Police unions have been receiving much criticism these past couple months, and two trustees of a New York City police union benefit plan haven’t helped matters. Three days ago, July 13, Kenneth Wynder Jr., president of the Law Enforcement Employees Benevolent Association (LEEBA), was charged in U.S. District Court for the Southern District of New York with defrauding the LEEBA annuity fund of more than $500,000 following his arrest. Separately, LEEBA Treasurer Steven Whittick was charged with obstruction and making false statements in the case. Acting U.S. Attorney Audrey Strauss explained, “Today we have charged two leaders of a union that represents local law enforcement officers for engaging in criminal conduct.” The charges follow a joint probe by the FBI, the IRS, the U.S. Labor Department and the City Comptroller’s Office.
At the beginning of this month, Union Corruption Update analyzed the lengths to which police unions often … Read More ➡
Workers at a pork processing plant may not have the most pleasant job in the world, but at least some of them are feeling more confident about where their union dues are going. On July 8, Keith Ludlum, former president of United Food and Commercial Workers Local 1208, was sentenced in Raleigh federal court to 14 months in prison, and ordered to pay full restitution for conspiracy, for embezzling around $213,000 from the Tar Heel, N.C. union, which represents about 3,600 Smithfield employees in the Carolinas. He had pleaded guilty in January. The union’s former secretary-treasurer, the aptly-named Terry Slaughter, already has been sentenced for his role in the scheme. The actions follow a probe by the U.S. Labor Department’s Office of Labor-Management Standards (OLMS).
On June 25, Rocky Gannon, former president of American Federation of Government Employees Local 2302, pleaded guilty in U.S. District Court for the Western District of Kentucky to three counts of wire fraud and nine counts of securities forgery related to his diversion of $116,353 in funds from the union, which represents civilian personnel at Fort Knox, Ky. Gannon had been indicted last November. The actions follow an investigation by the U.S. Labor Department’s Office of Labor-Management Standards. … Read More ➡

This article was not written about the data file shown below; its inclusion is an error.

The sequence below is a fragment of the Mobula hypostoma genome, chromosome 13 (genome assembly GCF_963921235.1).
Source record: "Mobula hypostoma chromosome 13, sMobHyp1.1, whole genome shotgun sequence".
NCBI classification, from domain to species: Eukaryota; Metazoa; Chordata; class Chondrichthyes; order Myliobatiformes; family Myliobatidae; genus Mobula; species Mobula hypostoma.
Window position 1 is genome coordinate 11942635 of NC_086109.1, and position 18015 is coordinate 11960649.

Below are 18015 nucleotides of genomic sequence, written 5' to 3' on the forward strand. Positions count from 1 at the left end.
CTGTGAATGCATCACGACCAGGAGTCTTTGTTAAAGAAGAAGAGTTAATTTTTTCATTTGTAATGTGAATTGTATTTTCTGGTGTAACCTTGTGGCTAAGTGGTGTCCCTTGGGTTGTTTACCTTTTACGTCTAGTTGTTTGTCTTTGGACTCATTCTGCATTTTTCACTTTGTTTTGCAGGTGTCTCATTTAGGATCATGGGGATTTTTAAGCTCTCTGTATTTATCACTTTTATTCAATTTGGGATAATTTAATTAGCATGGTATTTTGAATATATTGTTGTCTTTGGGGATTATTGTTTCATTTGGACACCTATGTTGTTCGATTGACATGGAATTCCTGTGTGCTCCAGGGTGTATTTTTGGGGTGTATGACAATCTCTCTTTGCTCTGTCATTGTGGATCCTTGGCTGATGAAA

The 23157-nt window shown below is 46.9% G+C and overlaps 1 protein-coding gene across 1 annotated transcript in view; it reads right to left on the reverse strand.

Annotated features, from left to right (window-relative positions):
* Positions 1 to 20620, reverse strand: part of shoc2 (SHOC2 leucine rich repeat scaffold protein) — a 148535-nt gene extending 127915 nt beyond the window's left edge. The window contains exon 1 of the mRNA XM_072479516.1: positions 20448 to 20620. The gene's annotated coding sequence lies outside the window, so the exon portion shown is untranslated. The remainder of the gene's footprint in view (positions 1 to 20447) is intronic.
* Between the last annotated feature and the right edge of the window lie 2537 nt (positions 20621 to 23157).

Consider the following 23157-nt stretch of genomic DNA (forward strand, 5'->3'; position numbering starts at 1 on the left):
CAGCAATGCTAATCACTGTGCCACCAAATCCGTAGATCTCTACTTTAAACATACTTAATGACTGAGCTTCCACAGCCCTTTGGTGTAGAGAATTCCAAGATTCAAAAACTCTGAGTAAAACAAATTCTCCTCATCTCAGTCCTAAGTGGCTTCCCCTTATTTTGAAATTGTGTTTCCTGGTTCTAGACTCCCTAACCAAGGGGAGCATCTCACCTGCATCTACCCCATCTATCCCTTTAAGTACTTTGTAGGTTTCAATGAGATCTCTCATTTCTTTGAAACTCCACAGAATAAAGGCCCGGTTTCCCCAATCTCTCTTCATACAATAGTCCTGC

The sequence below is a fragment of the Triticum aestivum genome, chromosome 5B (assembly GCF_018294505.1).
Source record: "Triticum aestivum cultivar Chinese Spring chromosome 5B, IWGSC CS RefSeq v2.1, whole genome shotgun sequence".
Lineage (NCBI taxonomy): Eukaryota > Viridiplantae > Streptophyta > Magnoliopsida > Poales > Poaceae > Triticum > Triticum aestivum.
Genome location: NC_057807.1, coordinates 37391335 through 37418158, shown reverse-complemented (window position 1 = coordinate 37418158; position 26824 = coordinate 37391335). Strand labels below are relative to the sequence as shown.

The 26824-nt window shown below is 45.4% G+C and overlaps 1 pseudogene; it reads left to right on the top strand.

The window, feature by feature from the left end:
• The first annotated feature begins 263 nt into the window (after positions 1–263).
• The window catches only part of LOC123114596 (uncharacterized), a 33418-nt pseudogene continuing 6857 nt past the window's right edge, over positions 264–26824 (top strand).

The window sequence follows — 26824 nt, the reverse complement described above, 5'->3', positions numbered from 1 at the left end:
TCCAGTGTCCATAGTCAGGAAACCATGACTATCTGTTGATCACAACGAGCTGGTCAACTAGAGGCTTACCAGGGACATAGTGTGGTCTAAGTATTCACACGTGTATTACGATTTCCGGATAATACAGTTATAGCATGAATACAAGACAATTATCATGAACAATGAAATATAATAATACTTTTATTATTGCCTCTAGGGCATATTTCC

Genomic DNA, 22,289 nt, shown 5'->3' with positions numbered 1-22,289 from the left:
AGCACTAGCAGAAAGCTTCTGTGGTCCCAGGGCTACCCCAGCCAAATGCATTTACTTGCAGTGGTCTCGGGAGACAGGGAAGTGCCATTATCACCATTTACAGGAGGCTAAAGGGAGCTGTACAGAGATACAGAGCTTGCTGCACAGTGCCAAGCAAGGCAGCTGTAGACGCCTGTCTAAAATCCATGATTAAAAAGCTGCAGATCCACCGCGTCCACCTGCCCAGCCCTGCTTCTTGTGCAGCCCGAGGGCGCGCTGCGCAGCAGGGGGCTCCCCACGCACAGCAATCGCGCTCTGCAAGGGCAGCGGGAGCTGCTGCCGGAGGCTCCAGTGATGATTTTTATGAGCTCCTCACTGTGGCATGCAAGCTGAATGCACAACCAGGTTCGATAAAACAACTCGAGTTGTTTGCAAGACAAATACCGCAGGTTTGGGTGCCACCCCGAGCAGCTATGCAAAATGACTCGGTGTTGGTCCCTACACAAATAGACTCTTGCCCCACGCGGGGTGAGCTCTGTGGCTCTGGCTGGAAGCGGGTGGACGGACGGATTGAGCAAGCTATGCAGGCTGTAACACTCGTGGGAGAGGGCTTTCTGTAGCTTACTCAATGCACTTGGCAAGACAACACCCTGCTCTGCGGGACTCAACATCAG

When it came to embezzlement, John J. Romero wasn’t in the same league as his father. But he learned the trade and is paying the price. On June 9, Romero was sentenced in U.S. District Court for the Central District of California to one year of home confinement, to be followed by two years of supervised release, for his role in the disappearance of nearly $800,000 from the health plan of the Colton (San Bernardino County)-based United Industrial and Service Workers of America. He, his sister and their mother each pleaded guilty in 2017 in connection with the thefts. His father, John S. Romero, union president, was convicted by a jury this February on 14 separate felony charges. The actions follow a probe by the U.S. Labor Department’s Office of Labor-Management Standards, Office of Inspector General and Employee Security Benefits Administration.
Union Corruption Update has been covering the Romero saga … Read More ➡
On June 24, Sandra King, former president of the Federation of Police & Security – Alliance of Independent Workers, LLC, was charged in U.S. District Court for the District of Maryland with a criminal information of one count of embezzlement in an unspecified amount from the Owings Mills (suburban Baltimore) unions. The charge follows an investigation by the U.S. Labor Department’s Office of Labor-Management Standards.